> the user control whether changing a node affects both subtrees (N[]'s and
                  > TP[]'s) or only one of them (if the display looks exactly the same)? How do
                  > I tell the SGF program to create a new TP[] or remove/split/copy the tree
                  > denoted by N[]. I think the GUI issues (and therefore the usability of this
                  > extension) are not to be underestimated.

                  The SGF file format has succeeded by being a file format. Specifying
                  the way a program interacts with a user should be left up the program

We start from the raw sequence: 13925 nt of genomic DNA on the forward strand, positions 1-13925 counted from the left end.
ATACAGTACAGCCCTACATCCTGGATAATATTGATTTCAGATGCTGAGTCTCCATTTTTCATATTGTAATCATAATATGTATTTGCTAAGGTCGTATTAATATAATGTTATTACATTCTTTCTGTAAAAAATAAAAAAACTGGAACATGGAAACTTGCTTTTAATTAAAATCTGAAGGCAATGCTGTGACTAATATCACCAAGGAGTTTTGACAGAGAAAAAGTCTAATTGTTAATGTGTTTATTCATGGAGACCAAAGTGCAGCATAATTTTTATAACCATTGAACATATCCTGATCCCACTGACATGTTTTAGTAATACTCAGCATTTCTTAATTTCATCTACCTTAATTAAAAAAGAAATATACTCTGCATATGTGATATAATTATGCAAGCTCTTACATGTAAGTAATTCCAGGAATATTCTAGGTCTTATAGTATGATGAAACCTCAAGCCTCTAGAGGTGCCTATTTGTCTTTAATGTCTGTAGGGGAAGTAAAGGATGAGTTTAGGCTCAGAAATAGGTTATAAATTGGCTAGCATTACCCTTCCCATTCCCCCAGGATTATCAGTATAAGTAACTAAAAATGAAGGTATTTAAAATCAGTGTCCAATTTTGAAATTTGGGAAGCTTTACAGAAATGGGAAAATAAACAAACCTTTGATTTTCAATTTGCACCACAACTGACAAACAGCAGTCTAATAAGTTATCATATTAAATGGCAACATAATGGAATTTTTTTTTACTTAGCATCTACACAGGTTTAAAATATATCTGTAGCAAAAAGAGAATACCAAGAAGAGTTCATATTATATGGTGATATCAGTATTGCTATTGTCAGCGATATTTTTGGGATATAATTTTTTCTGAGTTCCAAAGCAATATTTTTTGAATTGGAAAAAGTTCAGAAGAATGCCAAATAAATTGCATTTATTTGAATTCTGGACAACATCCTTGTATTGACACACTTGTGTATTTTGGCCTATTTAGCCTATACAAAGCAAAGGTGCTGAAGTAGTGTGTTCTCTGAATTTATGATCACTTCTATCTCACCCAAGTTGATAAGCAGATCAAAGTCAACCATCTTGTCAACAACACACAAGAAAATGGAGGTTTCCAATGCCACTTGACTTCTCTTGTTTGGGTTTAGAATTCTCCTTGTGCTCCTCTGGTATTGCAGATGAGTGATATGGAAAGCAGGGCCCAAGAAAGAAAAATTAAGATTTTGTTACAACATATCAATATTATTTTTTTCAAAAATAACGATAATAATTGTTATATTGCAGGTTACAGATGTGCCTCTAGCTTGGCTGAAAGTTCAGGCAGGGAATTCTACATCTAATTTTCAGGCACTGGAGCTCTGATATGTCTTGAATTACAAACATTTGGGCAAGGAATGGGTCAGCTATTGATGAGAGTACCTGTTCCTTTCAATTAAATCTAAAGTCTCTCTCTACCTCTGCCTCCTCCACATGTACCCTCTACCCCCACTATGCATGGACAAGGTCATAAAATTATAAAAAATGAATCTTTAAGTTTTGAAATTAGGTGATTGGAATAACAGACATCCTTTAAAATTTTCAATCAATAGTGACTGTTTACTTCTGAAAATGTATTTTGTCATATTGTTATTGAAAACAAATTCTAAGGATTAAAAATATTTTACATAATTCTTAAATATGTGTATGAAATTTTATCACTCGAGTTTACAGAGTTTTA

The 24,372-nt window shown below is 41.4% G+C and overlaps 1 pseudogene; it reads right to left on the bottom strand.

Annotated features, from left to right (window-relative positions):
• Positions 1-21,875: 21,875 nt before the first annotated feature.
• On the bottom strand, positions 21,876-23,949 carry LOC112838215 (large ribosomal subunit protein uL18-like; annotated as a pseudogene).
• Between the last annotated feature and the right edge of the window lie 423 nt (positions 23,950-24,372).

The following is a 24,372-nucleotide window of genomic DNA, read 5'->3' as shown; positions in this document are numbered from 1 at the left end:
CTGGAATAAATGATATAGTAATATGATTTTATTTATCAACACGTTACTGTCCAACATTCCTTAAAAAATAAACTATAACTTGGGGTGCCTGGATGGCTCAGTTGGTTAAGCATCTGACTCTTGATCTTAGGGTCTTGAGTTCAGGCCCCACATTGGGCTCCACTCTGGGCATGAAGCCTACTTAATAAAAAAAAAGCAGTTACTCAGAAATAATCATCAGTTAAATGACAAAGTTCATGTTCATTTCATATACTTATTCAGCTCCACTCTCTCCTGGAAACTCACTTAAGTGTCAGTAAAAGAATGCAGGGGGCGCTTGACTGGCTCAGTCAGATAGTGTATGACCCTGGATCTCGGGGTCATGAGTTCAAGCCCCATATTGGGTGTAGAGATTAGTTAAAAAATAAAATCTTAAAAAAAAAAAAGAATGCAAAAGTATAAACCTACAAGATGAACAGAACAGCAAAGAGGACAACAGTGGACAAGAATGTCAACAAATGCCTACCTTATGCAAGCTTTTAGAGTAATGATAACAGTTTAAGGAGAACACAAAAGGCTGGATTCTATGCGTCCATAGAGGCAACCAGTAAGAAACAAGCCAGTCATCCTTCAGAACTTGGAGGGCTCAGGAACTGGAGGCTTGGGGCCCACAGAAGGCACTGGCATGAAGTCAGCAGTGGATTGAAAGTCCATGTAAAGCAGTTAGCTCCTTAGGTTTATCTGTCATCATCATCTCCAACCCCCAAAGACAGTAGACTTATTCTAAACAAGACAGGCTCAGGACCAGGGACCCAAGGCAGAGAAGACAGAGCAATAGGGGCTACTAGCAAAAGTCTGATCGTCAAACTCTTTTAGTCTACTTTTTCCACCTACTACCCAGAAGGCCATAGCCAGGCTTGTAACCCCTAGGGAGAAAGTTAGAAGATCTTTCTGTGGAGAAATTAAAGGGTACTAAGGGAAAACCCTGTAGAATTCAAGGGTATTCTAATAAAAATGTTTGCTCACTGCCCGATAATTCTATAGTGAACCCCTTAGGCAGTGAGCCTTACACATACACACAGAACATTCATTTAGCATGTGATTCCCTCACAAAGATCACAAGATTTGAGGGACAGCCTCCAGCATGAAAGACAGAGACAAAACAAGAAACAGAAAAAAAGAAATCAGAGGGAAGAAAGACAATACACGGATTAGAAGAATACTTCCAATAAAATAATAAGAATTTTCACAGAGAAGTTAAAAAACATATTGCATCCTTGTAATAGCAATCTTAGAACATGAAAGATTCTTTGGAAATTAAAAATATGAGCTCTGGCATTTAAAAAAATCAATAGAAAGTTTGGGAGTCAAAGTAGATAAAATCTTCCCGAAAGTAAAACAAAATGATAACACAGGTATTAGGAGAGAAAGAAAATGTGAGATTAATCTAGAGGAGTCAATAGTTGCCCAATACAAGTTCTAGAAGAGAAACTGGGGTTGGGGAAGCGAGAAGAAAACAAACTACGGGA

author. I hope/imagine that most programs will make the presence or
                  absence of N[]'s and TP[]'s invisible to the user.

                  cheers
                  stuart
                • Arno Hollosi
                  ... Sometimes the GUI or interaction with the user has to be addressed in the specification. That s the reason why we have a ST[] property. I am just trying to
                  Message 8 of 12 , Jul 30, 2008
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                    > The SGF file format has succeeded by being a file format. Specifying
                    > the way a program interacts with a user should be left up the program
                    > author.

                    Sometimes the GUI or interaction with the user has to be addressed in
                    the specification. That's the reason why we have a ST[] property. I am